The FBI Laboratory also pioneered the development of automated forensic database systems, such as Drugfire and the Combined DNA Index System (CODIS). Drugfire is a computer system which matches cartridge cases and bullets to each other and to recovered firearms. CODIS links biological evidence recovered from a crime scene with evidence from other crime scenes and convicted sexual offenders. These systems were designed to enable state and local officials to associate evidence from multiple crimes and share information across jurisdictions with other laboratories. These national networks have already proven their worth. More than 200 successful links have been made by CODIS since 1991. Drugfire has enabled more than 1500 pairs of criminal investigations to be associated.

These links are extremely helpful in investigations and enable crimes to be solved. In 1996, the proprietor of a jewelry store was shot during a botched robbery in Dade County, Florida. Drugfire matched a cartridge case recovered from this scene to a second cartridge recovered from a shooting into an occupied dwelling near Fort Lauderdale. Witnesses of the later shooting knew the shooter's identity. Once Drugfire linked the two investigations, this suspect was identified by the jewelry store proprietor as the individual who shot him.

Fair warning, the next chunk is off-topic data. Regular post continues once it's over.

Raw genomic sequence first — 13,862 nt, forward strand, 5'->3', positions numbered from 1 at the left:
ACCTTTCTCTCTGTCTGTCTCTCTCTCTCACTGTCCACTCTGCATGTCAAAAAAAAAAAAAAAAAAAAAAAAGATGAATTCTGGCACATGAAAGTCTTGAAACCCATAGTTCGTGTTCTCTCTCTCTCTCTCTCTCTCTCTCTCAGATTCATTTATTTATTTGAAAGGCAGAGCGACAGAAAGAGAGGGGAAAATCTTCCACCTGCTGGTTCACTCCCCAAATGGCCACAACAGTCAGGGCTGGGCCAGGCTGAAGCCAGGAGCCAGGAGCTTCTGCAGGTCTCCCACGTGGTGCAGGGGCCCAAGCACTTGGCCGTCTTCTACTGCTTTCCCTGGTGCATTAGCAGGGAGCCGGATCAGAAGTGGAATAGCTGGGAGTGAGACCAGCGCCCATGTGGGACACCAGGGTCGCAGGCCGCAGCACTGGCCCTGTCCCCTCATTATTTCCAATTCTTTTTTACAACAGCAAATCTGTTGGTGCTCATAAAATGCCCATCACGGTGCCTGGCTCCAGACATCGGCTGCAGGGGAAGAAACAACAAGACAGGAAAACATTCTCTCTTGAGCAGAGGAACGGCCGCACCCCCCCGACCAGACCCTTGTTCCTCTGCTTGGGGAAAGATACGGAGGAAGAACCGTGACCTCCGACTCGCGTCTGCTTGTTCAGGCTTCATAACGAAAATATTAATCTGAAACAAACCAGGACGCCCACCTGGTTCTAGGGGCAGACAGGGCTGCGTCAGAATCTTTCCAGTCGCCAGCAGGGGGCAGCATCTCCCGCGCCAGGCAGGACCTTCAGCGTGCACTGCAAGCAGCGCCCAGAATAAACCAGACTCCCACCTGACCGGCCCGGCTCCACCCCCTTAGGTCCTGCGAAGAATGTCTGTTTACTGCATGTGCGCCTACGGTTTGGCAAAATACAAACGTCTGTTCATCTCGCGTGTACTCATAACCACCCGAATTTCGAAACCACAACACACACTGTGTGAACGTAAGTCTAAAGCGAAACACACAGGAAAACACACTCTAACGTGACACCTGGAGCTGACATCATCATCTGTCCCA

The FBI Laboratory has provided training to hundreds of forensic practitioners from state, local, and international law enforcement organizations who have and continue to be a credit to the profession. The courses we offer range from basic DNA analysis, to latent fingerprint identification, to analysis of computer evidence. During the past fiscal year, the FBI Laboratory presented 15 in-service classes to 448 FBI personnel and 22 scientific and technical schools to 612 state and local forensic scientists from through the U.S. In addition, we offer symposia which enable forensic practitioners from across the country to gather and exchange information and learn about the latest developments in this ever-growing and changing field. For example, this past year the FBI hosted an international trace evidence symposium attended by 203 scientists from around the United States and 18 other nations. In addition, the Laboratory has played an important role in assisting the emerging democracies of Eastern Europe and the former Soviet Union develop sound forensic capabilities.